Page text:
EDITORIAL - Road safety education
(The Philippine Star) - June 19, 2019 - 12:00am

Earlier this month the Land Transportation Office revoked the license of a motorist who was shown in a viral video driving his car while in the passenger seat. Luis Miguel “Miko” Lopez lost his driver’s license on June 6 and was ordered to pay a fine of up to P5,000 after ignoring a subpoena issued by the LTO on May 29.

His stunt has led to the revival of a proposal to include mandatory traffic education and road safety in the K-12 school curriculum. This was first proposed in 2016 by the Metropolitan Manila Development Authority during a forum on road safety.

According to the World Health Organization, nearly 1.25 million people die in road crashes every year, or an average of 3,287 deaths a day, with 20 million to 50 million people injured or disabled. Globally, road traffic crashes rank as the ninth leading cause of death, accounting for 2.2 percent of all deaths. More than 90 percent of the road fatalities are recorded in low and middle-income countries such as the Philippines.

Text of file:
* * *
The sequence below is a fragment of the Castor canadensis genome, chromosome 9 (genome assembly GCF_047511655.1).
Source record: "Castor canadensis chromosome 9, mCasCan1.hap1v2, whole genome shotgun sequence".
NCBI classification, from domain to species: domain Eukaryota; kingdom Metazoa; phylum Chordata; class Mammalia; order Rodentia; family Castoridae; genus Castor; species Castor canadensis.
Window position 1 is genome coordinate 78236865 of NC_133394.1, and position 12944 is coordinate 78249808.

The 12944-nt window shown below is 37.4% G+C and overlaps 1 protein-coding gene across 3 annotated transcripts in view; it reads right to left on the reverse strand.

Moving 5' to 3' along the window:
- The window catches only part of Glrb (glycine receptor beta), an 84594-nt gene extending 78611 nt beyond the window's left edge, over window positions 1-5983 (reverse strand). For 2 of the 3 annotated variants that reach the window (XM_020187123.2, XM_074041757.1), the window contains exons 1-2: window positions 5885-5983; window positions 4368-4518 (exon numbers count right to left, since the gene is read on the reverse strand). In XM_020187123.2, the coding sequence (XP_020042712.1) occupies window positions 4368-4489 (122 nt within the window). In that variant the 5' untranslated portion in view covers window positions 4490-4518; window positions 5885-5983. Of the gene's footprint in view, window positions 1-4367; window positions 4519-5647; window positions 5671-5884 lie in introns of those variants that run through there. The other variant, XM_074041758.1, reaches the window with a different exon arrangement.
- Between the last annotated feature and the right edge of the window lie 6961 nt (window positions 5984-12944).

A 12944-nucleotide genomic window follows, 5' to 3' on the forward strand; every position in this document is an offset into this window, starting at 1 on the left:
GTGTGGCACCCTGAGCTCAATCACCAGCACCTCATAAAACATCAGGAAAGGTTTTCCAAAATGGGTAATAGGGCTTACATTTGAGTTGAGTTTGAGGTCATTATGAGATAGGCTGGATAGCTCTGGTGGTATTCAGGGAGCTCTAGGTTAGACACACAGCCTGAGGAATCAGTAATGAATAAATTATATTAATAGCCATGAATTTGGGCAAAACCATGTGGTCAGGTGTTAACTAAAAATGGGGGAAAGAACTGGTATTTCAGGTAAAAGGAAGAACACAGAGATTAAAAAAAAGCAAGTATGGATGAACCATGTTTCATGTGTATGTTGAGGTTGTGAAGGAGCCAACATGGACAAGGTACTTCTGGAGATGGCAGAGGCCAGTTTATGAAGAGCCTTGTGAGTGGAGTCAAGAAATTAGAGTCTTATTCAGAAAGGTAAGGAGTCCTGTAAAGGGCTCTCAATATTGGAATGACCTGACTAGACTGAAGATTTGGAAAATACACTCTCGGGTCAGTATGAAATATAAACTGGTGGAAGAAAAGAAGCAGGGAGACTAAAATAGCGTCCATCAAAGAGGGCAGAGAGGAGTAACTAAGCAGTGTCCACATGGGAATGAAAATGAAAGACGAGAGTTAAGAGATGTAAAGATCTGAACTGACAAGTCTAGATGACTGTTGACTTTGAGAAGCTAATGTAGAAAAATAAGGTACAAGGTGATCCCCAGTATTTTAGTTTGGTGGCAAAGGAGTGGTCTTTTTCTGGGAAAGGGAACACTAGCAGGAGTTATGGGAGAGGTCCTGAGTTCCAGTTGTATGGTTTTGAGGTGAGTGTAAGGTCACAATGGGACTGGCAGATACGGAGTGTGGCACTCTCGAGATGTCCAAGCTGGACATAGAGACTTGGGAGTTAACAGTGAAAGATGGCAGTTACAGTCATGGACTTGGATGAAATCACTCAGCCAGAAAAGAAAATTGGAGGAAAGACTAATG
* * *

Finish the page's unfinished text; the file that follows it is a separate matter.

There have been previous attempts to introduce traffic education in Philippine schools. But perhaps because the proposal was for the lessons to be given starting in grade school, the move got nowhere. High school, when youths begin taking interest in learning how to drive, could be more age-appropriate for road safety awareness.

MMDA officials had previously noted that there are people who don’t even understand certain traffic signs and are unaware of the rules governing pedestrians and motorists. Despite test requirements for obtaining a driver’s license, there is also low awareness of road courtesy and road safety principles. As the incident involving Luis Miguel Lopez showed, mandatory lessons in road safety can be useful.

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